her watch, a gent his purse, and away goes the high-
wayman, followed, however, by Williams (the bold)
on one of the leaders, who ' nailed ' and brought him
back to the coach, on which he was placed and taken
to Staines. This occurred on a Tuesday ; the hear-
ing before the magistrates took place on Wednesday ;
on Thursday he was in Newgate ; on Friday he was
tried, and sentenced to be hung on Monday. Williams
then got up a memorial, petitioning for a reprieve ;
STAGE AND MAIL COACHES. 37
and on this being presented to his Majesty, the sen-
tence was commuted to transportation for life. The
King was so pleased with Williams's daring, that he
presented him with a key of Windsor Park gates, to
be used by him and bis descendants so long as they
drove a coach from Eeading to London. This royal
authority allowed them to pass through the park
instead of going by the turnpike road."
Another very interesting account of a mail-coach
robbery is given by Mr S. C. Hall in his ' Eetrospect
of a Long Life,' the object of the outrage being, not
apparently plunder for plunder's sake in the ordi-
nary sense, but to recover some legal documents and
money paid as rent by a man in the neighbourhood
who stood high in local favour, but was understood
to have been harshly treated by his landlord. The
case occurred in Ireland, and is characteristic of the
way in which the Irish people give vent to their feel-
ings when they are stirred by affection or sentiment.
" I was travelling in Ireland (it must have been
about the year 1818), between Cork and Skibbereen,
when I witnessed a stoppage of the mail to rob it.
The road was effectually barricaded by a huge tree,
passage was impossible, and a dozen men with
blackened faces speedily surrounded the coach. To
attempt resistance would have been madness : the
guard wisely abstained from any, but surrendered his
38 THE ROYAL MAIL.
arms ; the priming was removed, and they were re-
turned to him. The object of the gang was limited
to acquiring the mail -bags ; they were known to
contain some writs against a gentleman very popular
in the district. These being extracted, the coach
pursued its way without further interruption. The
whole affair did not occupy five minutes. It was
subsequently ascertained, however, that there had
been a further purpose. The gentleman had that
day paid his rent all in bank-notes ; when the
agent desired to mark them, there was neither pen
nor ink in the house ; the mail-bag contained these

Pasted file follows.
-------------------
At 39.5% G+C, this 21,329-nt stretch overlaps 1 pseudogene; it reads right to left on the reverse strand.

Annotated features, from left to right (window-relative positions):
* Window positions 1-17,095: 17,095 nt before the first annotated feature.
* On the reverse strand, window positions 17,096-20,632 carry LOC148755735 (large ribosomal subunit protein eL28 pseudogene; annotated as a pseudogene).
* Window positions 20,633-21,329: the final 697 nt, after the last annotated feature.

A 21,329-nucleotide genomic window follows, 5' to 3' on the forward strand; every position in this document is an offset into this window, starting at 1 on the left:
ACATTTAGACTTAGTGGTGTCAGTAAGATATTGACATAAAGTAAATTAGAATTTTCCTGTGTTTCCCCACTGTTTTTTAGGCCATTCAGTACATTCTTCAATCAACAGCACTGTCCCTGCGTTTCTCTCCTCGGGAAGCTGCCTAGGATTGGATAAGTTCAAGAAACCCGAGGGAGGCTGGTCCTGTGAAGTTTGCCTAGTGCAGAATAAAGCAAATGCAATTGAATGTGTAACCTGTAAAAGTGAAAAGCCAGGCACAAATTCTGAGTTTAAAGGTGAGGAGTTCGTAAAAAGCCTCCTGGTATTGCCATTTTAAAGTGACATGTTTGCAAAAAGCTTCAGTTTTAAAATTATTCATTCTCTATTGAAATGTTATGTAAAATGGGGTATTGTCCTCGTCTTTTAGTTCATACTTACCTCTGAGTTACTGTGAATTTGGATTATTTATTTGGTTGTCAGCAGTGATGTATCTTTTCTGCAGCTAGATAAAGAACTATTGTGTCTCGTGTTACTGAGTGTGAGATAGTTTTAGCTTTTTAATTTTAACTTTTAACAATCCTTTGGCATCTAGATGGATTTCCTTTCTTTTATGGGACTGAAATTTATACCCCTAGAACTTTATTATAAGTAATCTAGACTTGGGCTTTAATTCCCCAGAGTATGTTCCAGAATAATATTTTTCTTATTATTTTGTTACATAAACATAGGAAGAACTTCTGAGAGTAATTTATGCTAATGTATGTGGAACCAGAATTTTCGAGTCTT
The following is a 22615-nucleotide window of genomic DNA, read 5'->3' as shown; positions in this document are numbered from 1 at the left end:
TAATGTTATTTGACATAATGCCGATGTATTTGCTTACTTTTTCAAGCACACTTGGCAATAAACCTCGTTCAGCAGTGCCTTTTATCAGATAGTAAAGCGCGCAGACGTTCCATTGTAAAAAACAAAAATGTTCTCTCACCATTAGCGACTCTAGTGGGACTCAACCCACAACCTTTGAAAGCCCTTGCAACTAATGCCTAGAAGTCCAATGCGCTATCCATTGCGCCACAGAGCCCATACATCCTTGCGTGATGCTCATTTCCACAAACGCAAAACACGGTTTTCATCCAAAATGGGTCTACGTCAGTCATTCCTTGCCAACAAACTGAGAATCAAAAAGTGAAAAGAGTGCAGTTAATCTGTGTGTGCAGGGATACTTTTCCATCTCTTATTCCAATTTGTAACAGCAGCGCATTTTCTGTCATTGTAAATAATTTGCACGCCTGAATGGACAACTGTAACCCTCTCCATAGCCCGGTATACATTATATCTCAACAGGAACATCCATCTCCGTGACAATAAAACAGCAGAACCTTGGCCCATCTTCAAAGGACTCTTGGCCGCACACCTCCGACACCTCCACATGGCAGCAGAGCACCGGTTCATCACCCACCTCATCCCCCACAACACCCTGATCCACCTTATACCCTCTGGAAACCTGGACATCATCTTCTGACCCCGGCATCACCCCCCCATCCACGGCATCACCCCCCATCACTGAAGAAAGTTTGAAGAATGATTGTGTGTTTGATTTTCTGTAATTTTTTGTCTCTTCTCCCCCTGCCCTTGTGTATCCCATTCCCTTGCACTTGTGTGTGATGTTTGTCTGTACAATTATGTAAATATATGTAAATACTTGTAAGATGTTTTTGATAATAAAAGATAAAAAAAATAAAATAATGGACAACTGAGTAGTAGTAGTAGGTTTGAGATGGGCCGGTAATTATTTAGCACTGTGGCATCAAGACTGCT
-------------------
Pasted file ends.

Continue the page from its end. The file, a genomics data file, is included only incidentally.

notes. Where they eventually found their way was
never proved, but it was certain they did not reach
the landlord, whose receipt was in the hands of his
tenant, duly signed."
Interceptions of the mail for the purpose of pre-
venting the serving of writs by means of the post
are not unknown in Ireland at the present time. In
August 1 8 8 3 a post-runner near Mallow was stopped
by two men, dressed in women's clothes and with
blackened faces, who seized his mail-bag, and made
search for registered letters which it was supposed
might have contained ejectment notices. None were
found, however, and the men returned the other
letters to the runner. A similar outrage was com-
mitted in the same neighbourhood in 1881.
STAGE AND MAIL COACHES. 39
The following exciting and unpleasant adventure
happened to the passengers by the Enniskillen mail-
coach on its way to Dublin on the morning of the
4th January 1813. The coach had safely made its
journey to a point within two miles of a place called
Dunshaughlin, the time being about 3 A.M., when the
mail-guard, watchful as his duty required, espied a
number of men suspiciously lying on each side of the
road in advance of him. The night must have been
clear, and probably there was bright moonlight ; as
otherwise, at that early hour in the month of January,
the men lying in wait could not have been observed.
There, being little doubt that an attack upon the
mail was contemplated, the carriage was at once
drawn up, and the alarm given. The drowsy or be-
numbed travellers, thus rudely aroused and brought
to a sense of their danger, hastily jumped to the
ground, and demanded the spare arms which were
carried for use on like emergencies. These were
immediately served out to the passengers, who, if
not animated by true Irish spirit at so early an hour,
to fight for fighting's sake, were at any rate deter-
mined to defend their lives and property. At the
head of the coach -party in this lonely and trying
situation was a clergyman of the County Cavan
named King, who, like Father Tom in the play, had
not forgotten the accomplishments of his youth, and
40 THE ROYAL MAIL.
who was prepared to carry the message of peace and
goodwill with the blunderbuss at the ready, this
being the weapon with which he had armed himself.